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A new food waste recycling facility which supports economic growth and a healthy environment was opened by Defra Minister of State David Heath…
A new food waste recycling facility which supports economic growth and a healthy environment was opened by Defra Minister of State David Heath today.
Wessex Water’s sewage treatment works in Avonmouth could create jobs and new business opportunities and is the first such facility in the area. Built and operated by Wessex Water subsidiary GENeco, the new anaerobic digestion plant can annually turn 40,000 tonnes of food waste into a renewable energy supply equivalent to serving 3,000 homes. It also produces a nutrient-rich organic fertiliser to help local farmers reduce their costs and reliance on non-organic chemical fertilisers.
Speaking at the official opening, David Heath said:
“We see here the ideal balance between good business sense and environmental protection. A growth investment which helps business reduce its costs and build new commercial and job-creating opportunities, while resolving an environmental problem. Money has gone into creating new jobs and an economic growth opportunity rather than paying the costs of disposing of Bristol’s food waste.
“The Government is actively supporting this sector, and in the past year alone the UK has doubled the amount of food waste converted into renewable energy. Growth in this sector not only provides jobs in construction and waste industries, but helps British companies develop export opportunities.”
During his visit to the plant, Mr Heath found out how Wessex Water had invested in GENeco to solve a serious business problem caused by the growing costs of both electricity and of waste disposal. Now they have turned a problem into a resource, which has cut their business’s electricity costs and is helping them develop new business opportunities which will create jobs locally and across the UK.
Mr Heath added:
“The GENeco plant is also unique by being the first food waste anaerobic plant in Britain to be built in a sewage treatment works. Water companies can provide a significant boost to the expansion of waste food anaerobic digestion in this country by using their expertise from treating sewage.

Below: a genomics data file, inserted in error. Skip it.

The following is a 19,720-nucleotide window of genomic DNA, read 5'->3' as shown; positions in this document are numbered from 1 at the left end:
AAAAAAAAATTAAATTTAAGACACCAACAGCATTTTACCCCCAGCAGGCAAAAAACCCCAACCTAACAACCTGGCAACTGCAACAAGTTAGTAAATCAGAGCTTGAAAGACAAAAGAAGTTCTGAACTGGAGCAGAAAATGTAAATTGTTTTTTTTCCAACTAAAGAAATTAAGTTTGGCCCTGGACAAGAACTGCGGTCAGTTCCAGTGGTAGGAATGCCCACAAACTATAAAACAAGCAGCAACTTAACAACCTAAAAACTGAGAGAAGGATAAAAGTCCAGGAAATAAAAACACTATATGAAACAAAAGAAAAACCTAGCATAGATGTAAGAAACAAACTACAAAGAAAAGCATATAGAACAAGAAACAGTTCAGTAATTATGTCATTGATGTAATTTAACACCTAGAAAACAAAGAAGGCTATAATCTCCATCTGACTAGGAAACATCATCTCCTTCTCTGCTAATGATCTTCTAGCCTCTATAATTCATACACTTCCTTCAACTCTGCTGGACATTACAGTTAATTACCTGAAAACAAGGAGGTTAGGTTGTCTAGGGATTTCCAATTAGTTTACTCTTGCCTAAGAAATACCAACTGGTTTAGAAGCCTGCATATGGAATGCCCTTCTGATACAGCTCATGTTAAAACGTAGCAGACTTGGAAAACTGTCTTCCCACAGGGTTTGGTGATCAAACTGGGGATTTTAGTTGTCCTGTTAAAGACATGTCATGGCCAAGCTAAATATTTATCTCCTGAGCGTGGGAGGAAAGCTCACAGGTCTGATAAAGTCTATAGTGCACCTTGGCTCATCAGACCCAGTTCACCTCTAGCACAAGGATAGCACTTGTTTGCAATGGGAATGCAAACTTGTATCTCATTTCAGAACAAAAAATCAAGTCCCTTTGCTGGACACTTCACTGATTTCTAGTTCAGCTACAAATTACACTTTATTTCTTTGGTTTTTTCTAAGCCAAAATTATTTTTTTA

“This could potentially create thousands of new jobs and generate significant amounts of renewable energy, while solving a major environmental issue in the disposal of waste food.”
Mr Heath was shown around the new plant by GENeco General Manager Mohammed Saddiq, who commented:
“The opening of the food waste plant builds on the success and experience of using anaerobic digestion to treat sewage sludge and generate power.
“Through this investment we will produce significantly more renewable energy, while also providing a sustainable solution for dealing with food waste which traditionally goes to landfill.
“Dealing with food waste in the this way is better for the environment as it prevents greenhouse gases, by capturing methane which can be used to produce power.”
Wessex Water said it was building anaerobic digestion plants at other sites in its region due to the environmental benefits they offered and because they helped tackle the problem of growing electricity and waste disposal costs.
Wessex Water Chairman Colin Skellett said:
“GENeco provides the opportunity to extend this to food waste so that what we all produce - whether in the form of sewage or food - is being put to good use and helping to generate renewable energy.”